Some Queen Creek residents seek town cemetery - East Valley Tribune: News

Some Queen Creek residents seek town cemetery

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Posted: Wednesday, March 7, 2007 4:19 am | Updated: 6:09 pm, Fri Oct 7, 2011.

Sylvia Barrett doesn’t want to be buried in Mesa. A Queen Creek resident for 12 years, Barrett said she would like to be buried where she lives and would like to see the town or a private property owner set aside land for final resting places.

“Right now everybody has to be buried out of town, and I think it’s important the town has a cemetery,” said Barrett, 57. “This place is growing bigger and bigger. All the land is being sold, but no one seems to think about that before it’s all gone.”

Barrett said she raised the issue years ago, but nothing has been done. She envisions a “pretty place” near the San Tan Mountains.

“When they go to do all this planning, nobody thinks they’re going to die,” she said.

For those living in Queen Creek and the surrounding area of the fast-growing community, the two nearest burial places are both about 13 miles away in Mesa.

Queen Creek interim Town Manager John Kross said the town gets questions from residents asking about cemeteries, but the town hasn’t received proposals from developers or quasi-public entities interested in developing one.

“At some point it will be something we’re looking at more closely but other than fielding inquiries, we haven’t pursued it any closer,” Kross said. “There is land available, but it’s privately held land.”

Kross said one of the reasons that providing for a cemetery isn’t on the town’s radar is because Queen Creek is a younger community, both in terms of how long it’s been around and its demographics, with a median age of 33.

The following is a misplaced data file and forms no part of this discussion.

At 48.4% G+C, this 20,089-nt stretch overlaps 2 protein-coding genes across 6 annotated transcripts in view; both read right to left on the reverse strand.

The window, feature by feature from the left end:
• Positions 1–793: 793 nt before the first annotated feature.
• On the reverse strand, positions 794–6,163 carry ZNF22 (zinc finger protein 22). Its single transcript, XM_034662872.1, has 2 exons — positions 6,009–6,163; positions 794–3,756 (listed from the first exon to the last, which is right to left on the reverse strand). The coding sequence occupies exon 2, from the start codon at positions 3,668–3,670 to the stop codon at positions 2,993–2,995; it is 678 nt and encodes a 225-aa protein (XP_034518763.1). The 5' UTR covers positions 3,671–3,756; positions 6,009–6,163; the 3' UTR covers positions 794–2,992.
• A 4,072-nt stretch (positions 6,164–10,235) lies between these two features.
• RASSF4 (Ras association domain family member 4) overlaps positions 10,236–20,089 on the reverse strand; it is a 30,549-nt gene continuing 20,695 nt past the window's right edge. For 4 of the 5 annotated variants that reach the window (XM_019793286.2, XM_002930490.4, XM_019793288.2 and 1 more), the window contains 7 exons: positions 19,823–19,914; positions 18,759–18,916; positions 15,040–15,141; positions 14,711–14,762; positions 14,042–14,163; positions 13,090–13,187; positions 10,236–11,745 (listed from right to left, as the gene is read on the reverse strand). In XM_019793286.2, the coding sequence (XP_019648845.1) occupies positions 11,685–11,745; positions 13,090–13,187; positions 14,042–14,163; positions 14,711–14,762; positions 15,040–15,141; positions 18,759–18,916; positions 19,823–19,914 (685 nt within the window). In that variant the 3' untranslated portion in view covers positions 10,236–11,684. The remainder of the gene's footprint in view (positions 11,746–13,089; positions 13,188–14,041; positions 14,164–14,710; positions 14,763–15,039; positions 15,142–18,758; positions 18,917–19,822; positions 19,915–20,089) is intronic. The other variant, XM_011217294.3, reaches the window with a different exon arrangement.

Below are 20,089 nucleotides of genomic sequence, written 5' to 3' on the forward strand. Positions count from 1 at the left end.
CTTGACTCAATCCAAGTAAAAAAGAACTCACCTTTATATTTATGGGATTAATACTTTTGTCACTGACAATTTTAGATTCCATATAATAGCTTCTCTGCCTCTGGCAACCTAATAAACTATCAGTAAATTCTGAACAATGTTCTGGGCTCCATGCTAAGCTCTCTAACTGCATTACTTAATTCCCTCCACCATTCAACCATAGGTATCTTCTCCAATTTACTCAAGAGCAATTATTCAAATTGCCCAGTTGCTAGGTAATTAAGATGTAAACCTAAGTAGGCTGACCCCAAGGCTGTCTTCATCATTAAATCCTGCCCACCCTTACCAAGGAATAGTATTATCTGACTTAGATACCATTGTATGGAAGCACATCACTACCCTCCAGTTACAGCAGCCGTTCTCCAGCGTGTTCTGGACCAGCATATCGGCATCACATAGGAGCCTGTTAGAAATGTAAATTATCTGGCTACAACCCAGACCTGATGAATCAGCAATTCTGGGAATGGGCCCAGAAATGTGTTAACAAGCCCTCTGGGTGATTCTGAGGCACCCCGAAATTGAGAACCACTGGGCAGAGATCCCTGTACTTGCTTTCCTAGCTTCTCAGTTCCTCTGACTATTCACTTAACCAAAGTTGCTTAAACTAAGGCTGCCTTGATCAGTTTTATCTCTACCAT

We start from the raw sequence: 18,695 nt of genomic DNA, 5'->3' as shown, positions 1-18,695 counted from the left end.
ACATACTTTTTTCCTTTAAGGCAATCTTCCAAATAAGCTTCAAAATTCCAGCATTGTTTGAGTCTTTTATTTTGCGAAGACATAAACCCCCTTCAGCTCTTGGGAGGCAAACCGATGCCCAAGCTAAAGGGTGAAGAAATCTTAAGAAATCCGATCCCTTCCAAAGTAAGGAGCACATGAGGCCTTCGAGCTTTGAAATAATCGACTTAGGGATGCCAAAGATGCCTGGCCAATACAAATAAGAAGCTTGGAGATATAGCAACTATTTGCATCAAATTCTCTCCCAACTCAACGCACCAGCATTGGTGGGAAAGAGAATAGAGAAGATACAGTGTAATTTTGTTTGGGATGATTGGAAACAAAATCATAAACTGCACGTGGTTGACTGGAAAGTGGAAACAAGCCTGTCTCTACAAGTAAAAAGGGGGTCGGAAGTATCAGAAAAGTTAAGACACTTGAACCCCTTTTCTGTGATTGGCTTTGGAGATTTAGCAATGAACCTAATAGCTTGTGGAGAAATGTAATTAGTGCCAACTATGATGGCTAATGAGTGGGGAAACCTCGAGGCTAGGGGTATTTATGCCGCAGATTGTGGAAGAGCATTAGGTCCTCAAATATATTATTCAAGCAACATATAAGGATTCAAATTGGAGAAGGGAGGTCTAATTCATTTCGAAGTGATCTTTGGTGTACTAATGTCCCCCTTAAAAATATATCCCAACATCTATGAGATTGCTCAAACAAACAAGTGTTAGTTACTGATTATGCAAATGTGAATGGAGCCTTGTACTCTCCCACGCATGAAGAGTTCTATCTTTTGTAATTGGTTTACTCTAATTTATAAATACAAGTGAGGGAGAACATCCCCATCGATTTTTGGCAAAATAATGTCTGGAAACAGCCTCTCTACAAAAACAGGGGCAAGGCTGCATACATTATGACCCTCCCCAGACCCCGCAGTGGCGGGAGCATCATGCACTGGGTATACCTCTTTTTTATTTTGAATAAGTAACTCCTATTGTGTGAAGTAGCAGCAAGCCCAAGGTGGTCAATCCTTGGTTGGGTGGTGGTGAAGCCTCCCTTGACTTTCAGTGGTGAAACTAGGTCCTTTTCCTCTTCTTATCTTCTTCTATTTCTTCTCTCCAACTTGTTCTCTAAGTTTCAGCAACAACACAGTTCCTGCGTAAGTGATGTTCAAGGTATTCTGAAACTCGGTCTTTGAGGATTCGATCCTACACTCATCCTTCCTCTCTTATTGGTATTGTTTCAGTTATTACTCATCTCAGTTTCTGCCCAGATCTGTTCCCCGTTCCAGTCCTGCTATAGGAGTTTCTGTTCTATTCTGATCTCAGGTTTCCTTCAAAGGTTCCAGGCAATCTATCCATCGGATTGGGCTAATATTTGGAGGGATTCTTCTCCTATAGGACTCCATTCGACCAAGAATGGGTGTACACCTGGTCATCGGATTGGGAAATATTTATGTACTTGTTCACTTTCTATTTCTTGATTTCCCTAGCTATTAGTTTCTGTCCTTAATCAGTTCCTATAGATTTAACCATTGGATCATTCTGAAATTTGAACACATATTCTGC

“It’s a very young community,” he said. “At this point we’re focused on streets and transportation.”

Arizona Cemetery Association executive director Michael Darus said there are three types of cemeteries: those run by municipalities, private land owners or churches.

“Some cities do it as a benefit to citizens and may not cover their expenses,” Darus said. “It’s the choice of the city.”

Darus said rural municipalities are more likely to run a cemetery, and larger population areas might also have a private cemetery. Mesa has both a municipal cemetery and a private facility.

Kross said if a cemetery comes to Queen Creek in the next 10 years, it will probably be done by the private sector or a church.

Neighboring Gilbert doesn’t have a cemetery either. Tim Falconer of Gilbert’s Falconer Funeral Home said there are enough cemeteries in the East Valley but not always where families would like to have loved ones buried.

East Valley public cemeteries include the City of Mesa Cemetery, 1212 N. Center St., Chandler’s Valley of the Sun Mortuary and Cemetery on Chandler Heights Road between Alma School Road and Arizona Avenue, Mariposa Gardens, Broadway and Power roads, Mesa, East Resthaven Park near Priest Drive and Southern Avenue, Phoenix, and Mountain View Memorial Gardens on Apache Trail in Mesa.

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